Rounding out the top-eight individual finishers for the Birds was Rachel Hirsch ’15, who finished in eighth place in the 50 breast, capping off a solid season shortened due to a semester abroad last fall.

Wesleyan saw some beautiful relay times emerge, first in the eight-place 200-yard free relay with Slevin, Capron, Liz Baumgartner ’15 and Serena Zalkowitz ’17 teaming up. They then took fifth in the 400-yard medley relay, with Savarino replacing Baumgartner in that foursome.

Slevin, with her times in the 1,650- and 500-meter freestyle swims, will become the first Wesleyan All-American since 2008. She’ll head to Nationals in Indianapolis, IN during the second week of spring break and compete in those two events plus the 200 freestyle.

“A lot of girls over the past few years have been close to Nationals; Cara [Colker-Eybel ’13] came extremely close,” Slevin said. “I’ve been lucky enough to be working with Coach Peter Solomon for two years now, and it’s just very exciting for the program. Looking forward, we hope to get more girls there, especially with relay teams, so it’s just a big step forward for the program.”

The Indiana University pool is known for being a particularly fast pool, thanks to consistently high water temperatures, properly designed gutters, and how deep the water is.

“I’m very excited for Nationals, to see what I can do after a few more weeks of training,” Slevin said. “Mostly, though, I’m just really excited to compete at the Indianapolis facility, where they hold Division I Nationals and Olympic trials. It’ll be a really fast meet so it’ll be really fun to compete against all these incredible athletes.”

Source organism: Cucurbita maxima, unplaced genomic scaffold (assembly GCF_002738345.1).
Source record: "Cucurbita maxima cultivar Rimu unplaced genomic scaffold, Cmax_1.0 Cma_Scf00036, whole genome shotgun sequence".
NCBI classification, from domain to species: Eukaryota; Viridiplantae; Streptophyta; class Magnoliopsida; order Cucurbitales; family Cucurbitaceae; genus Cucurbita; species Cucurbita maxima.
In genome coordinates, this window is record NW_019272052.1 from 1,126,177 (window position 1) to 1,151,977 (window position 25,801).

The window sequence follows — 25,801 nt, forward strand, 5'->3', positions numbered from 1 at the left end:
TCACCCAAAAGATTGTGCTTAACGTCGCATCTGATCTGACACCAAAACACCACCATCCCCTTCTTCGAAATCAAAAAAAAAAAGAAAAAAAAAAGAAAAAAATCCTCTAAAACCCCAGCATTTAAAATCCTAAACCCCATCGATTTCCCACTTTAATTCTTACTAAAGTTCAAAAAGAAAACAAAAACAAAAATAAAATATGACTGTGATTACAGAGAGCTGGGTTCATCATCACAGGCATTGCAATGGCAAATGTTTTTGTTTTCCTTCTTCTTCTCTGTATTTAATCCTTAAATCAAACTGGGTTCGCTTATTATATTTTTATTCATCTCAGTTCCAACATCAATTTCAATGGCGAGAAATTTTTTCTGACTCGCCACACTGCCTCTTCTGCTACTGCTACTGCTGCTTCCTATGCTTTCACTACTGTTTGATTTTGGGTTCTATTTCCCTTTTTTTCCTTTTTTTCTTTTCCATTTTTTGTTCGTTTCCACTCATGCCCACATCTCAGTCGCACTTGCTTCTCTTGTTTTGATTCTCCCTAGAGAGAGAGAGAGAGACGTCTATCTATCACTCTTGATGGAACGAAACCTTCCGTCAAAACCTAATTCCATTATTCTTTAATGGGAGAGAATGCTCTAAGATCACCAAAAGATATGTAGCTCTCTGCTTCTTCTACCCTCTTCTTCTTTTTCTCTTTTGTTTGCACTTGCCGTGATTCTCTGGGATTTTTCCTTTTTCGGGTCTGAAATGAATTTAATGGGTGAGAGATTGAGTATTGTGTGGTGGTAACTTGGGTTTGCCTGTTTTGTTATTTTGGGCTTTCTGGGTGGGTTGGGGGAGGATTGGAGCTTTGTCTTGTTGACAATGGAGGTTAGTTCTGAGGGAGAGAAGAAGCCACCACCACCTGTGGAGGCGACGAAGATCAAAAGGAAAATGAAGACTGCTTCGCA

The All-American enters the meet ranked 16th in the mile and 20th in the 500, but anticipates being able to improve on her qualifying times with consistent training over the next few weeks.

“Hopefully I’ll be able to drop my times for Nationals,” Slevin said. “We’ve started more high-volume training and added in the dryland strength training, so in the next couple weeks I’ll be able to taper back down from that before the meet.”

The team is losing some high-character, highly-competitive seniors to graduation this spring.

“All three graduating seniors are good friends, we’re going to miss them,” Slevin said. “All of them add a lot to the team. Kate Uthe has the best work ethic of anyone I’ve had the chance to swim with; she’s so dedicated and it’s really inspiring. I’ve loved being able to train distance with her, I’m really going to miss her. Alyssa is an incredible competitor, which is so good for the relays, and when we get to the meets she just has so much energy and adds so much.”

Slevin said Capron, in addition to her clear athletic talent, brought great spirit to the pond with her.

“Roxy, as well, is such a good competitor, but what Roxy has taught me the most is to just have fun with it,” Slevin said. “She’s always making me laugh on deck, even when we’re nervous or anxious, and her being able to make everyone happy and put a smile on their face is really awesome.”

This team has high hopes for the upcoming season. After finishing 6-6 in dual meets, the women hope that an infusion of young talent next year will help them in their goal to improve upon their eighth-place finish.

“Obviously we’re graduating a few girls who’ve made some significant contributions, but we have a big group of girls coming in already next year from Early Decision and ED2,” Slevin said. “Hopefully, with the success we have had this year, we can go into preseason next year building off what we’ve done. Beating teams like Tufts this year was really inspiring because we’re such a small team, and we have a lot of potential to do a lot of damage next year.”